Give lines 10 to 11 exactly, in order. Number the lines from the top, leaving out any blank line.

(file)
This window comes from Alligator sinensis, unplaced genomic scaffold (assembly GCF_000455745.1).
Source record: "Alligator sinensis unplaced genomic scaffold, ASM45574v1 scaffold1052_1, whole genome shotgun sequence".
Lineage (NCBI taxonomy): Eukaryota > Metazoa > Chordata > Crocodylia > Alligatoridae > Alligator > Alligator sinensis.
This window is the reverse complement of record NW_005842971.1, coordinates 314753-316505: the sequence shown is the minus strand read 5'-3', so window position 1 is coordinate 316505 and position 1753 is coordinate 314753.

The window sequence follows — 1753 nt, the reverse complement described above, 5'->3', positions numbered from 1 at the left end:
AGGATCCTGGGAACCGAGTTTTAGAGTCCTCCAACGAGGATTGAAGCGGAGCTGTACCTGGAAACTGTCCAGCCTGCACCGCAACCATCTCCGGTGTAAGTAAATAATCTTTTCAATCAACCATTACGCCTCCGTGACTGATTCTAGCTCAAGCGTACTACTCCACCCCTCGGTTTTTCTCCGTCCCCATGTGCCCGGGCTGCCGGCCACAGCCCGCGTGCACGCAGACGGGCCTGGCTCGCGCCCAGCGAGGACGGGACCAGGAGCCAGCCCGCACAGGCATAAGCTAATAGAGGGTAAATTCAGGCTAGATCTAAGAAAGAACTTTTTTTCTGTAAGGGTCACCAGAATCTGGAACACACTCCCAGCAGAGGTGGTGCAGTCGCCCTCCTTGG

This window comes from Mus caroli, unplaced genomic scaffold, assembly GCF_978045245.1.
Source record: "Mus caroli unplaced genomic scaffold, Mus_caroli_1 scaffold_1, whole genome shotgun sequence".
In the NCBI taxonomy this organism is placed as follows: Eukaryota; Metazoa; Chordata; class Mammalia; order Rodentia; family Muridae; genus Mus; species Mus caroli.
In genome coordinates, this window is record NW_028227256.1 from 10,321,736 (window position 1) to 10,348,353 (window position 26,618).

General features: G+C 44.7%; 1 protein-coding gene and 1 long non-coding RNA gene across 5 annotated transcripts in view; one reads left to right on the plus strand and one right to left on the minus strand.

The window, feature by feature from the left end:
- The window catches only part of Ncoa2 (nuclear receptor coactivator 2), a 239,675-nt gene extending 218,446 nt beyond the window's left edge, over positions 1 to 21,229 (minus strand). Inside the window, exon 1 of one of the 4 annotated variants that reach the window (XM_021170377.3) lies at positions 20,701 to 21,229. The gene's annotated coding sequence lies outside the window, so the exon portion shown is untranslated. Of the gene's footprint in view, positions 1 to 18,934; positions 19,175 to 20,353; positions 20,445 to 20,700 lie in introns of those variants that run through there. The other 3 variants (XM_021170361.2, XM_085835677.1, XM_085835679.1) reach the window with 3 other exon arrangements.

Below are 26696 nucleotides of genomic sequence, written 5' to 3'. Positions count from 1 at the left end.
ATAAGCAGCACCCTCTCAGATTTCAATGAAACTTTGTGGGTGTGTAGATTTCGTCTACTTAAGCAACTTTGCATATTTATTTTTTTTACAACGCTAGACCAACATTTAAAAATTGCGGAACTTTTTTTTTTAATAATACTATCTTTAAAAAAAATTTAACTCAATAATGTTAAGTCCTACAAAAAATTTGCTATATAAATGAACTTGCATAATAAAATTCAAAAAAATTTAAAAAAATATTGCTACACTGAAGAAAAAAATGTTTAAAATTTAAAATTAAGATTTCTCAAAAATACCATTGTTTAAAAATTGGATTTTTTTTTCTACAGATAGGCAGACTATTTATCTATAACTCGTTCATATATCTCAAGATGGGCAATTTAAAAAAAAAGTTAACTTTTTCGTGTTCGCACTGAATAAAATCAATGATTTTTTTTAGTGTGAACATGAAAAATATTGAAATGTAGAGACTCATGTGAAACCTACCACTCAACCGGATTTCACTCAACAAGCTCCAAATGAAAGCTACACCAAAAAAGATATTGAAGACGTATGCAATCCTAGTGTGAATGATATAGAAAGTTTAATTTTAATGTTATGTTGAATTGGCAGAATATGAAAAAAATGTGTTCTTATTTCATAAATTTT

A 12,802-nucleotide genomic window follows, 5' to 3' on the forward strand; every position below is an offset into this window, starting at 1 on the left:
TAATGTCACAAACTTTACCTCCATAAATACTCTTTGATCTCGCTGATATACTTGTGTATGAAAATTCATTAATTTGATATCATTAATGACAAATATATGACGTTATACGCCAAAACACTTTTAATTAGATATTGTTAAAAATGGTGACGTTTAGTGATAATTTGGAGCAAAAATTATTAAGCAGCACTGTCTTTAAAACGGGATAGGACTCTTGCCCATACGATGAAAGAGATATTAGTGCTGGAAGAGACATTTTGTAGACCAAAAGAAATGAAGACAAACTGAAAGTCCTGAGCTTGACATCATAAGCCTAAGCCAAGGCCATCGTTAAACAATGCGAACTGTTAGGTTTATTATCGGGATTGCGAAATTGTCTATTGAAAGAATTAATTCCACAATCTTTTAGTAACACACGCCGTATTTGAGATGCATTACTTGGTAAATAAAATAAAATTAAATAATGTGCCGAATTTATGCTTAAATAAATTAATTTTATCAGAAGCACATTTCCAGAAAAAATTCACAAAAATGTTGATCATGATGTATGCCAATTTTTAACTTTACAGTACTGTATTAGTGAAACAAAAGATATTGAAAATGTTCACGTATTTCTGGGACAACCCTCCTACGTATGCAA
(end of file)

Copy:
In genome coordinates, this window is record NW_028227256.1 from 10,321,736 (window position 1) to 10,348,353 (window position 26,618).

General features: G+C 44.7%; 1 protein-coding gene and 1 long non-coding RNA gene across 5 annotated transcripts in view; one reads left to right on the plus strand and one right to left on the minus strand.